Chocolate Cosmos: New and Improved

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Chocolate cosmos (Cosmos atrosanguineus)

Among the garden plants grown for their scent, chocolate cosmos (Cosmos atrosanguineus) certainly stands out from the crowd. Yes, as its common name suggests, its flowers really do smell like chocolate, especially at the end of a sunny day. The aroma comes from the vanillin that the flower produces… the same substance that gives cocoa its characteristic odor.

Besides, the little flowers are such a dark red (the name atrosanguineus means dark blood red) they can also be said to be chocolate colored… at least, if you use a bit of imagination. After all, they are certainly as chocolate-colored as red velvet cake and it is a type of chocolate cake. The flowers are at their darkest and most chocolaty color when they open, becoming dark wine red over time.

Description

Chocolate cosmos has pinnate leaves and reaches 30 to 60 cm in height. It resembles the well-known sulfur cosmos (Cosmos sulphureus), a popular garden annual, whose flowers are about the same size (about 1 to 1 ¾ inches/2 to 3 to 4.5 cm in diameter) and of the same shape (6 to 10 ray flowers surrounding a raised central disc), but yellow or orange.

You’ve probably seen chocolate cosmos in garden centers: it’s been available for decades, showing up every now and then, usually in the form of tuberous roots offered for sale with other summer bulbs (dahlias, gladioli, cannas, etc.), more rarely in the form of a blooming plant.

Extinct in the Wild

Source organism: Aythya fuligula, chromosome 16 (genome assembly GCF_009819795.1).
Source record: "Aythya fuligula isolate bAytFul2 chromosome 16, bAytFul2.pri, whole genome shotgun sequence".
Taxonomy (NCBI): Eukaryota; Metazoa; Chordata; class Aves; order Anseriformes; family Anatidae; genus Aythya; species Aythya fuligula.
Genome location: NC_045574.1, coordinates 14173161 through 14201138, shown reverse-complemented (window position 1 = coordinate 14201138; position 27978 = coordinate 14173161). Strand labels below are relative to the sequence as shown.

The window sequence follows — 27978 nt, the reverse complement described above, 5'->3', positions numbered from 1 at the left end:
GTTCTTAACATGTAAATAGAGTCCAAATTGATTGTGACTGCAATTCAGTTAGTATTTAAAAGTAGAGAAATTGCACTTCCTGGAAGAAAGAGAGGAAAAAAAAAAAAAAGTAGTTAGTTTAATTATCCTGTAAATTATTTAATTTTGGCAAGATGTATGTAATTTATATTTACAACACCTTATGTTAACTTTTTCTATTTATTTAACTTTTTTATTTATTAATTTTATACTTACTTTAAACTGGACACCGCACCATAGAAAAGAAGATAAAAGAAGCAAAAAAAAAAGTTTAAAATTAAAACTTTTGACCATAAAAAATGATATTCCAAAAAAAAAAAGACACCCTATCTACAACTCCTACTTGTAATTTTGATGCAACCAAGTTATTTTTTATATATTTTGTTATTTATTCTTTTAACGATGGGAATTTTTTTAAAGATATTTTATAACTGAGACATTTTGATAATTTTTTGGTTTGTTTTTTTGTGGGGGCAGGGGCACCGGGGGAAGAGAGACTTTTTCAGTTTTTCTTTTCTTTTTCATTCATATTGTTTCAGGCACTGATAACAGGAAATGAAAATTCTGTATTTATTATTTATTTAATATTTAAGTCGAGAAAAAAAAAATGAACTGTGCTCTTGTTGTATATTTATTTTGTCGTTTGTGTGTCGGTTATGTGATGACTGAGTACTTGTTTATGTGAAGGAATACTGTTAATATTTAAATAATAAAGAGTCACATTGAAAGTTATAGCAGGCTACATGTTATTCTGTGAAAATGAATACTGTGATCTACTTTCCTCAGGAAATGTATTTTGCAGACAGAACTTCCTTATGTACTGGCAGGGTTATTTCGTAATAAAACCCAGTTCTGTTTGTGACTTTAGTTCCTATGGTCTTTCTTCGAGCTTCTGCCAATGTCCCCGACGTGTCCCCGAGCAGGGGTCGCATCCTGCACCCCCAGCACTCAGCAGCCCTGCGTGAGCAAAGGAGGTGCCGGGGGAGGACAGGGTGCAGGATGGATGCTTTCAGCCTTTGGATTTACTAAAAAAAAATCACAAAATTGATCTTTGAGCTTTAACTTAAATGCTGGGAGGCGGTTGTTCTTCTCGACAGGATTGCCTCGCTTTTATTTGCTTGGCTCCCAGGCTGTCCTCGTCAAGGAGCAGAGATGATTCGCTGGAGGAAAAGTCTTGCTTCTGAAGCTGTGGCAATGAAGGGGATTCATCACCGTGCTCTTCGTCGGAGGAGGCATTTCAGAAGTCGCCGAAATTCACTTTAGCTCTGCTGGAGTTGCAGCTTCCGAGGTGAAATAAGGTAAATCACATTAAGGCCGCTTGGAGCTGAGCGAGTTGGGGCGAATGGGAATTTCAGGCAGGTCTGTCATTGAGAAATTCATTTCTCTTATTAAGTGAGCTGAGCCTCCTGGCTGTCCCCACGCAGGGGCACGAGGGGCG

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Old Thompson & Morgan catalog

Chocolate cosmos is said to have been introduced by William Thompson, founder of the renowned Thompson & Morgan seed company, back in 1902, from seeds harvested from the wild in the Zimapán region of the state of Hildago, Mexico. It has never been found since and is now considered extinct in the wild.

With its sweet and intriguing fragrance, chocolate cosmos quickly became a popular garden plant in Europe early in the 20th century, but like so many other plants, essentially disappeared from culture during the First World War. If it even survives today, it was because horticulturists at Kew Gardens, the famous British botanical garden, managed to keep a single clone alive right through the war. Until recently, therefore, all the chocolate cosmos grown anywhere in the world came from this single clone. And that causes a problem.

You see, chocolate cosmos, like so many plants, is self-sterile: it will not produce fertile seeds when pollinated with its own pollen. Since all the plants in cultivation were identical (they all derive by vegetative propagation from Kew Gardens’ single surviving specimen), pollinating flowers was a waste to time. No viable seeds could be produced. So for almost 100 years, all chocolate cosmos plants were clones produced by division or micropropagation and considered sterile. There was no way of producing better quality cultivars, notably ones with more flower power.

A Surprise From Down Under

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Until recently, all chocolate cosmos were clones. Photo: Philippe Giabbanelli, Wikimedia Commons